To capture maximum value from opportunities to create classical and/or dynamic advantage in a commoditized industry, a company will need to deploy the right business model. The choice of model—producer, arbitrageur, or producer-arbitrageur—should be driven by the dynamics of the industry and the company’s access to value-creating capabilities.

Producer. A producer extracts its value from the difference between the market price of the company’s product and its cost of production. To maximize profitability, a producer will likely pull all available levers to decrease its cost position. These levers include the following:

  • A Superior Asset Base. Gaining access to low-cost or advantageous assets typically requires politically savvy business development capabilities. A superior asset base can be particularly valuable in commodities, where access to the right reserves can play a determining role in a company’s cost competitiveness. It can also be highly valuable in labor-intensive process industries, where access to cheap labor is a key success factor.
  • Excellence in the Deployment of Capital. Strong performers in capital deployment are typically excellent at identifying, prioritizing, designing, and delivering large capital projects. Their capital development process is rigorously stage-gated and well fitted to the size and complexity of projects. These companies also invest heavily in developing superior project management capabilities because they know they have only one chance to get a given project right.3
  • Scale and Experience. Scale not only allows for lower unit costs, it also enables a company to move faster along the experience curve, reducing its manufacturing costs. (See “BCG Classics Revisited: The Rule of Three and Four,” BCG Perspectives, December 2012.) Companies can build scale organically or through acquisition. Samsung, for example, is currently benefiting materially from experience curve effects in the manufacture of its Android smartphones: the company produces new components first, before its competitors, and then maintains a cost advantage as the components become available to the rest of the industry. Mind you, scale advantage does not automatically lead to cost advantage; to bring that about, operational excellence is necessary.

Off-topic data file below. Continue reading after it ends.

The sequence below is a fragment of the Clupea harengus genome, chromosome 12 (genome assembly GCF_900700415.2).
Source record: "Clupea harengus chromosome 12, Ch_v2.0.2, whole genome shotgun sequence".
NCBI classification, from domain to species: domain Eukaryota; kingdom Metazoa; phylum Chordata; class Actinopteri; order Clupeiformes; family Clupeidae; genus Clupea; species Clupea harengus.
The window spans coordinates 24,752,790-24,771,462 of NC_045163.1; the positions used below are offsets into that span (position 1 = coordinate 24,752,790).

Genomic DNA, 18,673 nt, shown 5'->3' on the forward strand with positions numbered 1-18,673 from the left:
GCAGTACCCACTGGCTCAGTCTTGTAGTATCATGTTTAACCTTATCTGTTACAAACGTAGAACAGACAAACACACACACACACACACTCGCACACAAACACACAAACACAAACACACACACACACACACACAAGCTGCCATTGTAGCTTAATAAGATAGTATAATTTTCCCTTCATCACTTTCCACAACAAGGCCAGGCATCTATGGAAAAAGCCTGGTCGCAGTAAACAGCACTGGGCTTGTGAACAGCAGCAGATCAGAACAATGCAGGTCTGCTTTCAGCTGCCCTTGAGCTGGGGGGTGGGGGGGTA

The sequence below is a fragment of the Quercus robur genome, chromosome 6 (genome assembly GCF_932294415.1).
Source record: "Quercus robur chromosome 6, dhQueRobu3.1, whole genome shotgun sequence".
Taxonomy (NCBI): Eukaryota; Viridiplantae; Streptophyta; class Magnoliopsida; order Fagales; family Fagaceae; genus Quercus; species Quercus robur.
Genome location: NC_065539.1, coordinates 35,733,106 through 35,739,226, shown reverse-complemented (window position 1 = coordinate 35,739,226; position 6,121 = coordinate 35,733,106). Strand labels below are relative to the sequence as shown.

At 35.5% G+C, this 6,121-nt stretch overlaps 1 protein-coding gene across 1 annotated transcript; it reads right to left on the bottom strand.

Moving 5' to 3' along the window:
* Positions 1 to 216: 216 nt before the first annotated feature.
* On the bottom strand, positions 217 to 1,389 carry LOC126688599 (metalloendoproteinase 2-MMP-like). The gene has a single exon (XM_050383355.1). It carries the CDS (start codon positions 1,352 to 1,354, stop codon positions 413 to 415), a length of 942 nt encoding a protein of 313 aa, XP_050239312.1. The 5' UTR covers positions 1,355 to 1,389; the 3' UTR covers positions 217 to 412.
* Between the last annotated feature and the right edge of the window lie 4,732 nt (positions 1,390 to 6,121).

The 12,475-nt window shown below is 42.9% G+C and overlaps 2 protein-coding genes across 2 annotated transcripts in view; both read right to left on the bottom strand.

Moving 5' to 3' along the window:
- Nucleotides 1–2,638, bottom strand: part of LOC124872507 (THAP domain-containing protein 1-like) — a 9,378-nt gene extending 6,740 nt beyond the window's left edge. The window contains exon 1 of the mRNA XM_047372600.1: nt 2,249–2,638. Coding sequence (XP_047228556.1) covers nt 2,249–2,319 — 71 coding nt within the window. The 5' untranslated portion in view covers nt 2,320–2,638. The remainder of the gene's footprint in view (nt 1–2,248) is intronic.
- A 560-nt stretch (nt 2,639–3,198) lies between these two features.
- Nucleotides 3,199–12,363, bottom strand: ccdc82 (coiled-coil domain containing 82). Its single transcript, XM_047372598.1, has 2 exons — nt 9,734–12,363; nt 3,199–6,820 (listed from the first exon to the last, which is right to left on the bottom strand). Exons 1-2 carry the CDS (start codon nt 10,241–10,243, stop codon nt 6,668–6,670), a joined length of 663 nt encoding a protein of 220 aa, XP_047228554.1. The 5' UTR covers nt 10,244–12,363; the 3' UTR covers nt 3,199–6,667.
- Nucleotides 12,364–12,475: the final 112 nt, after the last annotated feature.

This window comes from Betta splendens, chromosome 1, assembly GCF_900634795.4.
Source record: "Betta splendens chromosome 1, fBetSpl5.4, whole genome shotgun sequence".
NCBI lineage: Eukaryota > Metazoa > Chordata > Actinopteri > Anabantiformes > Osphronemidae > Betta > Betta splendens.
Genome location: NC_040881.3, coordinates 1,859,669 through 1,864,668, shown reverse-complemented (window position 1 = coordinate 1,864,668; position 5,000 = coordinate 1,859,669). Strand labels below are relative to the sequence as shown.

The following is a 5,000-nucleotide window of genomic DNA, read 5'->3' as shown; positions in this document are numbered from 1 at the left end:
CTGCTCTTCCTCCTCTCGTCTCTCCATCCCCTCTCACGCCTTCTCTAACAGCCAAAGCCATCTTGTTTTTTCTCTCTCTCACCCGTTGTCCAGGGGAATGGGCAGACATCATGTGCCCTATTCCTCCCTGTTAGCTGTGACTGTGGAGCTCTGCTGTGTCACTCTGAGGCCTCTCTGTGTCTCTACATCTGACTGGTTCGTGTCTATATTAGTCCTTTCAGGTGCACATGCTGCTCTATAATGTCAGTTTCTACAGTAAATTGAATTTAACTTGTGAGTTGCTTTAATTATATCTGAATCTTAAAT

• Operational and Process Excellence. Best-in-class operators institute stable processes and integrate continuous-improvement routines into those processes to ensure ongoing progress. They use technical KPIs to measure the contributions of individual departments (for example, in productivity). Decisions about value chain optimization are typically made high in these companies’ leadership hierarchies in order to avoid suboptimal decisions that could hurt their overall cost position; such decisions are often made monthly or quarterly.
  • Excellence in Developing Cost-Saving and Efficiency-Boosting Technologies. Companies that are able to develop technologies and methods to reduce waste, decrease production time, and increase yield from raw materials can build a significant cost advantage. A mining company that developed advanced remote-control and automation technologies, for example, improved its cost position materially as its need for expensive manual labor fell and efficiency increased.
  • Industry Leadership. Industry leadership confers the ability to influence the shape of the cost curve. This is the role that Saudi Arabia is currently playing in the global oil market. The country has increased domestic production, which has put additional near-term downward pressure on global oil prices. These lower prices deter other producers from bringing new volume to market, which could endanger the market’s long-term equilibrium.

A producer that successfully combines many of these levers should be able to create a first- or second-quartile cost position for its production portfolio, ensuring profitability.

The current environment, with its glut of capacity in many industries, may offer many producers good opportunities to be countercyclical investors. This holds especially for upstream oil. In the long term, the steepness of the industry’s cost curve should protect its profitability; simultaneously, current valuations of assets are discounted compared with their fair intrinsic value (at least according to some expectations regarding the likely evolution of oil prices). Recent M&A activity in the industry illustrates the opportunity for companies to exploit this situation and potentially create significant long-term value.4

Arbitrageur. An arbitrageur extracts its value from market imperfections. We describe this value as “extrinsic” because it is related not to the classical producer margin (the “intrinsic” value) but rather to price signal discrepancies. (See Exhibit 2.)